With roughly 10,000 visas awarded annually, the EB-5 program has become an expedient way for wealthy Chinese citizens to earn permanent U.S. residency and later bring over their family members. In 2014, Chinese nationals accounted for about 85 percent of EB-5 visa recipients, according to State Department figures.
Although caps exist on how many applicants can receive EB-5 visas from each country, the program is "relatively unpopular" outside of China and a few other countries, thus allowing the large number of Chinese EB-5 recipients to exceed the cap, according to a study by Savills Studley, a real estate services firm.
To receive a conditional EB-5 green card, applicants must invest between $500,000 and $1 million in a U.S. business, depending on its location, and create or preserve at least 10 jobs. It can take between two and three years for Chinese EB-5 applicants to receive green cards from the time they apply.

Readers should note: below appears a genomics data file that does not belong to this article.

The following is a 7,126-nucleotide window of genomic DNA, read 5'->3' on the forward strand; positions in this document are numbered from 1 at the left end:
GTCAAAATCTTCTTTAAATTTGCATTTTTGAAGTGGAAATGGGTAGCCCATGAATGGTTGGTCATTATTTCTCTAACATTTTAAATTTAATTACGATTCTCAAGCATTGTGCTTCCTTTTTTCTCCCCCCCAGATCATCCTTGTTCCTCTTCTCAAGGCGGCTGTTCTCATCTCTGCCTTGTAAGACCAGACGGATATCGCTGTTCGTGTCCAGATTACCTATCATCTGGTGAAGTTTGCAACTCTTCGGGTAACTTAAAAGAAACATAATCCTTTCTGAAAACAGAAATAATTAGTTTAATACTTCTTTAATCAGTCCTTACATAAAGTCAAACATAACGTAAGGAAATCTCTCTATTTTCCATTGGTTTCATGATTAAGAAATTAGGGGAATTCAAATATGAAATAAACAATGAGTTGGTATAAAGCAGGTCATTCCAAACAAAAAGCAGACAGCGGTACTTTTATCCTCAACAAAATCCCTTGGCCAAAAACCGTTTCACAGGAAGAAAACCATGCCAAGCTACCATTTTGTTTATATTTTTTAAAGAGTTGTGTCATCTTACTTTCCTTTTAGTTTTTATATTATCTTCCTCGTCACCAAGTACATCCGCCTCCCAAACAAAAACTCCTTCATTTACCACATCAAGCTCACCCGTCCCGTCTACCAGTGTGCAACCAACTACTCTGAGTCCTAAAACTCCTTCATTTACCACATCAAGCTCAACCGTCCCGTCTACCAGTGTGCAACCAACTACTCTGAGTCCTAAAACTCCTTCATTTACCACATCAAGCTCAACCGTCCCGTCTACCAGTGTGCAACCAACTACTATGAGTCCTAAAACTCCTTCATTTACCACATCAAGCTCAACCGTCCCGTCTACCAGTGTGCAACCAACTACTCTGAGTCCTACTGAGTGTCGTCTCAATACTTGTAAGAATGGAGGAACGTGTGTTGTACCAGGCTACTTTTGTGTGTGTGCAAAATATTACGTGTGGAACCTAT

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In August, the United States Government Accountability Office issued a report saying the United States Citizenship and Immigration Services, the federal agency that administers the EB-5 program, must do more to assess fraud risks and improve the way it reports economic benefits of EB-5 investments to the public and Congress.
Three bills — one introduced in the Senate, and two in the House of Representatives — aim to reform such EB-5 provisions as the minimum investment amount, the processing times for paperwork, and how jobs are created, but none were included in the spending legislation.
Sen. Patrick Leahy (D-VT), who co-sponsored the Senate bill with Sen. Chuck Grassley (R-Iowa), has said their American Job Creation and Investment Promotion Reform Act would make improvements by providing investors with greater protections, granting the Department of Homeland Security additional authority to deny or terminate regional center programs or visas when there is fraud or criminal activity, and ensuring that more investments go toward rural areas and areas with high unemployment.